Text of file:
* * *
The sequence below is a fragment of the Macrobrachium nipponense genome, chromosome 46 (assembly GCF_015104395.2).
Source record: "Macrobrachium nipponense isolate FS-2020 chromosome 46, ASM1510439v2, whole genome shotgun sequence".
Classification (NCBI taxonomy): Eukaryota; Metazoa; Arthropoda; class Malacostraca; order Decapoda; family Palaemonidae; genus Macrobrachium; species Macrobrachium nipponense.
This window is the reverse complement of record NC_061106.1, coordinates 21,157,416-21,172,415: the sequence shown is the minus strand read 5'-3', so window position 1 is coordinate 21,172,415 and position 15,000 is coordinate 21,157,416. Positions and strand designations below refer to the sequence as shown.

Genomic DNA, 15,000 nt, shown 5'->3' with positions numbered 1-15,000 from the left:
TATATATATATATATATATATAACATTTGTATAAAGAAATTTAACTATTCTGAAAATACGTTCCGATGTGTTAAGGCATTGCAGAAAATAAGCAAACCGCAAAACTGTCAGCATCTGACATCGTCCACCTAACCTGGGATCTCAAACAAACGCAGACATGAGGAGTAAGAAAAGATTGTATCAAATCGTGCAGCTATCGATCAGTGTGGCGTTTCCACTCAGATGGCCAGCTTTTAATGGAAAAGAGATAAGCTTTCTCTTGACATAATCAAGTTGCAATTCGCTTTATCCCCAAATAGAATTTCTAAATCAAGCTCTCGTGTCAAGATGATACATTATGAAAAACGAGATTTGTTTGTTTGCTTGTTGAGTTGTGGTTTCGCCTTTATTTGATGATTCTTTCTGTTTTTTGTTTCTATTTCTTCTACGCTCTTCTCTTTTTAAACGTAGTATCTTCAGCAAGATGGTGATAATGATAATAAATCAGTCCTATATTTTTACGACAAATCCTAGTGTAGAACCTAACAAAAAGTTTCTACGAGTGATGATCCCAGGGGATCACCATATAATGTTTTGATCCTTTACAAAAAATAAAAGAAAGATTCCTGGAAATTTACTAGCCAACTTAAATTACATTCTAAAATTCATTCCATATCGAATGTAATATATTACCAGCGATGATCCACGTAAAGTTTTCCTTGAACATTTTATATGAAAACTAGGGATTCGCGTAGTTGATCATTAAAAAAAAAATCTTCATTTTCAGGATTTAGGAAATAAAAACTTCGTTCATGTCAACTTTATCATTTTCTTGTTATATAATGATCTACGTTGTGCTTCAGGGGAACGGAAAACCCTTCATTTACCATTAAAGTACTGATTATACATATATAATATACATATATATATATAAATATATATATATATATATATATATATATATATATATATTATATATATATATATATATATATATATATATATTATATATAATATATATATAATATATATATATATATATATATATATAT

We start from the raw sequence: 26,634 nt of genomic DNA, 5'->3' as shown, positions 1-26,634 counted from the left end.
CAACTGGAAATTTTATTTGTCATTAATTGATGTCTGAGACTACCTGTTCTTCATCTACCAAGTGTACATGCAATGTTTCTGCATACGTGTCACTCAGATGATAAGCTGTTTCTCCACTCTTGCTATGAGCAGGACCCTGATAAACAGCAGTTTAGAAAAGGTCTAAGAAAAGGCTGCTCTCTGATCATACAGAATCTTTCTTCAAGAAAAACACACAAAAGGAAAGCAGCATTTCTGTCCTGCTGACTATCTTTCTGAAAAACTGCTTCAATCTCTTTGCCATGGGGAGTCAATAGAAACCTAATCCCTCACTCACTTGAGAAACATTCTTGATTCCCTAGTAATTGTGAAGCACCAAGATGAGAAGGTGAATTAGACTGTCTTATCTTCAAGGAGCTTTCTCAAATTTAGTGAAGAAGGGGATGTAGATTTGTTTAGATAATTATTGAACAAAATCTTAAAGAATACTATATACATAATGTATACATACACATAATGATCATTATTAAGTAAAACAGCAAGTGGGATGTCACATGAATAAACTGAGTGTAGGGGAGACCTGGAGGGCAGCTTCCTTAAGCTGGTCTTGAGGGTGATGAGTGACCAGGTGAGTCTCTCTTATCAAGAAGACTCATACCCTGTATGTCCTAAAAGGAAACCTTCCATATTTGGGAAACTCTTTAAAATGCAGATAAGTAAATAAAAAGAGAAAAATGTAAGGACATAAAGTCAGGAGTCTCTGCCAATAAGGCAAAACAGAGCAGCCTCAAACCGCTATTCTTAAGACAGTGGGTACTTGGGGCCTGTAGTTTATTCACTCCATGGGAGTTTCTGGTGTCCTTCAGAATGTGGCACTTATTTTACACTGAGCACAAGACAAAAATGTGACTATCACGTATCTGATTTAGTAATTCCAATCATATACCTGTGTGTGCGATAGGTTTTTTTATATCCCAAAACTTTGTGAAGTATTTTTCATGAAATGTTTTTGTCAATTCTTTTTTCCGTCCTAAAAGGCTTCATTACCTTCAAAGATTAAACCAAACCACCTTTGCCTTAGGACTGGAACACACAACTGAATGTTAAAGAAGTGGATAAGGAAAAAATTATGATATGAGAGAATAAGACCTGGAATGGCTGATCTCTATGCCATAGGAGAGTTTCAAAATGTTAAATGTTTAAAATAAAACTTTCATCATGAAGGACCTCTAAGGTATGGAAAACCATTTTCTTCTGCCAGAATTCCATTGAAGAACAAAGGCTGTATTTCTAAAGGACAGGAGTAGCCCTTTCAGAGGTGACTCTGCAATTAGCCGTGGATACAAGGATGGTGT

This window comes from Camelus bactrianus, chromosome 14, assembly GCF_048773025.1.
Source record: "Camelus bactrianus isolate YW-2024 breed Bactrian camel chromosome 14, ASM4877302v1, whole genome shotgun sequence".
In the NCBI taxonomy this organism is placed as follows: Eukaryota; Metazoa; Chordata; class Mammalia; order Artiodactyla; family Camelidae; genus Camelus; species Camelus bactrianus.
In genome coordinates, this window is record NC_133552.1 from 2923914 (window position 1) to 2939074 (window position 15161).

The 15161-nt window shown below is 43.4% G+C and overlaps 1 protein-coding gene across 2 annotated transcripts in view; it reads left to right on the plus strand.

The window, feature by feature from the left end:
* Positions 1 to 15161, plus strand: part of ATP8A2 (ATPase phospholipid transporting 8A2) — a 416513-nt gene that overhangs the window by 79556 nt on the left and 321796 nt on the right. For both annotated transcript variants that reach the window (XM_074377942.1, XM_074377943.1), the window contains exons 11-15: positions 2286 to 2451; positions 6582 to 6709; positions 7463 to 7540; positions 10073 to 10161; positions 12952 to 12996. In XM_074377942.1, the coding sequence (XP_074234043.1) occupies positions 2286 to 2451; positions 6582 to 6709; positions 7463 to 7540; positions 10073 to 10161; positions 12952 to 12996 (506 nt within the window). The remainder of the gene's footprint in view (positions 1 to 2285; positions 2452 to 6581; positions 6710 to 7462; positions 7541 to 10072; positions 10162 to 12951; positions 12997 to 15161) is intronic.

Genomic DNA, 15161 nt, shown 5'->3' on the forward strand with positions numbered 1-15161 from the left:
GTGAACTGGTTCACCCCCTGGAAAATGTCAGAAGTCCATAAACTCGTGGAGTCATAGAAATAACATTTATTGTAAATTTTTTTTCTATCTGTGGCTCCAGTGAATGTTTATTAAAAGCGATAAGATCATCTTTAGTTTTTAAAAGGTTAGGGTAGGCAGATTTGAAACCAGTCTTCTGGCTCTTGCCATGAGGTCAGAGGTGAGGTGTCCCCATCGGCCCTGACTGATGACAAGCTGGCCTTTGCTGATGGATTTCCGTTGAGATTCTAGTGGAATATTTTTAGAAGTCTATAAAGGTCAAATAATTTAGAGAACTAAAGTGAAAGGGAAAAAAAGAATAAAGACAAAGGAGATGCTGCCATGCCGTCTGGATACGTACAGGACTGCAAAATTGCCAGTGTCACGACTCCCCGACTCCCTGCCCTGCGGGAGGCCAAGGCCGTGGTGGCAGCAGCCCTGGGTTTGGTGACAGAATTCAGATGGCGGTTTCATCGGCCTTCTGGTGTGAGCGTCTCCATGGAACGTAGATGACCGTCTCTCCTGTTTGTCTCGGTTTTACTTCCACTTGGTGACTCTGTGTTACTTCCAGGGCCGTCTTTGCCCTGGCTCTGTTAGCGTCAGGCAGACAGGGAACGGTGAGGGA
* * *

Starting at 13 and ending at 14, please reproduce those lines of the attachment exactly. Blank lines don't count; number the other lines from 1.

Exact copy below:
The 15161-nt window shown below is 43.4% G+C and overlaps 1 protein-coding gene across 2 annotated transcripts in view; it reads left to right on the plus strand.

The window, feature by feature from the left end: